That’s it! A meal plan is not some rigid system, and it doesn’t need to be complicated (we’ll talk more about this later with my simplifying hack). It should be a simple guide, that provides us with a meal framework for this set time so we don’t have to stress about our meals or resort to boxes, packages, or drive-thru’s on a consistent basis.
2. A meal plan is based on your schedule, and should be designed to work for you and simplify your meals and thinking about meals.
I recommend looking at your schedule first for the set period of time you’ll be planning (for example: a week, or 5 days), and then adding meals to a calendar or sheet of paper or a note on your notes app in your phone, based on your schedule. If you know you’re going to have a busy Monday, plan to make a meal that requires very little hands-on time and chopping on Monday. If you’re going to have a slow Saturday morning, you may want to plan to make something that requires more time, like pancakes or waffles, or a breakfast casserole or frittata. And maybe you’ll even want to make extras that morning to store away and plan to use at a later time when life is busy again.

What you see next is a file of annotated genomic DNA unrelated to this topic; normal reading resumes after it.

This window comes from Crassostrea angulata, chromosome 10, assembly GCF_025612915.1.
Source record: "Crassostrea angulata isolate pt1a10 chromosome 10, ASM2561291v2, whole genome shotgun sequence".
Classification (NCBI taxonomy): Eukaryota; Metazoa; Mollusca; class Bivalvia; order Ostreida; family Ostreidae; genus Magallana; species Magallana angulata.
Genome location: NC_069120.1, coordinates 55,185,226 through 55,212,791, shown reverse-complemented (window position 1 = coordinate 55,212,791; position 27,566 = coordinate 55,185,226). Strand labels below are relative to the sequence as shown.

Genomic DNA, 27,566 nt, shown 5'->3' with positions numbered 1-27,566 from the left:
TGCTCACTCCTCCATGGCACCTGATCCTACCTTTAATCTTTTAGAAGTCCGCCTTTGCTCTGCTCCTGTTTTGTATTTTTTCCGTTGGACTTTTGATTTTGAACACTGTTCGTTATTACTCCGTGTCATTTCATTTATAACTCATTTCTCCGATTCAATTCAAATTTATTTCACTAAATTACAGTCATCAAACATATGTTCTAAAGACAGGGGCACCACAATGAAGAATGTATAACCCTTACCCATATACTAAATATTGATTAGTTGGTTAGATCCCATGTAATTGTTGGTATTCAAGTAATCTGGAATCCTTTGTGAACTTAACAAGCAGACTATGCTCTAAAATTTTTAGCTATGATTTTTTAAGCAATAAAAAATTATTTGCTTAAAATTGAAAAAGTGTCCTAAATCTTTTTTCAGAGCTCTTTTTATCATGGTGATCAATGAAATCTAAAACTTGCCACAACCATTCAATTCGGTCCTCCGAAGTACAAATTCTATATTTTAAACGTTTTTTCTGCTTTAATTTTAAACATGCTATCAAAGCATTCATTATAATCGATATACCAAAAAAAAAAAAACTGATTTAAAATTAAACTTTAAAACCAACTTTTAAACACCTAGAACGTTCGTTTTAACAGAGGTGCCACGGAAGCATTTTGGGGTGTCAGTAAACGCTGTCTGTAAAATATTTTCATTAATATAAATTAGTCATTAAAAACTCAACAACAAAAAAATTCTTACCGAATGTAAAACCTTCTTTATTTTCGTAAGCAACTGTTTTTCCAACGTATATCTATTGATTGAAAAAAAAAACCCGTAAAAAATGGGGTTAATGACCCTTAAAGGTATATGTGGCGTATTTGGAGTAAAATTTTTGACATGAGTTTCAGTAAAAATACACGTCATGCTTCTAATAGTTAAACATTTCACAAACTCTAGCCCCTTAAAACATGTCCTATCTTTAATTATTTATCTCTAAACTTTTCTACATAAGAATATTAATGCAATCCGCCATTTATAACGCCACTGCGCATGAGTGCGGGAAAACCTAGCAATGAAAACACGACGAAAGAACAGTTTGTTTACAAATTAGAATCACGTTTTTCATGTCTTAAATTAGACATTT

3. A meal plan is also flexible.
Yes, you may write down a plan for each day, but this doesn’t mean you have to make Monday’s recipe on Monday. If you get to Monday, and the day was so busy that you decide eggs and sourdough toast are going to be easier, great! Make the eggs and toast. And just move your Monday plan to another day. Or, maybe you’ll choose to make Monday’s meal on Tuesday, and make Tuesday’s meal on Monday.
I think many people hate the idea of “meal planning” because it feels rigid, or they buy into the other misconceptions we talked about. And that’s not what a meal plan is, or should be. A meal plan should help you, it should simplify your life. A meal plan should work for you, and continue to work for you throughout the week. A meal plan should also be easy to put together, and shouldn’t take your entire Sunday to figure out. A meal plan should literally take minutes to put together. And this brings me to the one thing that’s completely changed the way I meal plan…the hack or tip, that’s simplified my planning.
The Key to Simplifying Meal Planning: A Capsule/Master List
The key to simplifying a meal planning, and creating a meal plan in just a matter of minutes and a meal plan that your family is going to enjoy, and a plan you can confidently use and cook from, is found in something I call a master list, or a capsule list.
A capsule meal list is much like a capsule wardrobe; a term that you are probably familiar with. The capsule concept was created by Susie Faux, a London Boutique owner in the ’70s. According to Faux, a capsule wardrobe is a collection of a few essential items that work together and don’t go out of style (timeless).
Just like with a capsule closet full of clothes, which you rotate and wear over and over again, a master or capsule of recipes is a list of recipes or meals that you can rotate and lean on over and over.
1. To create a master list, you’ll need to first gather meal ideas or recipes.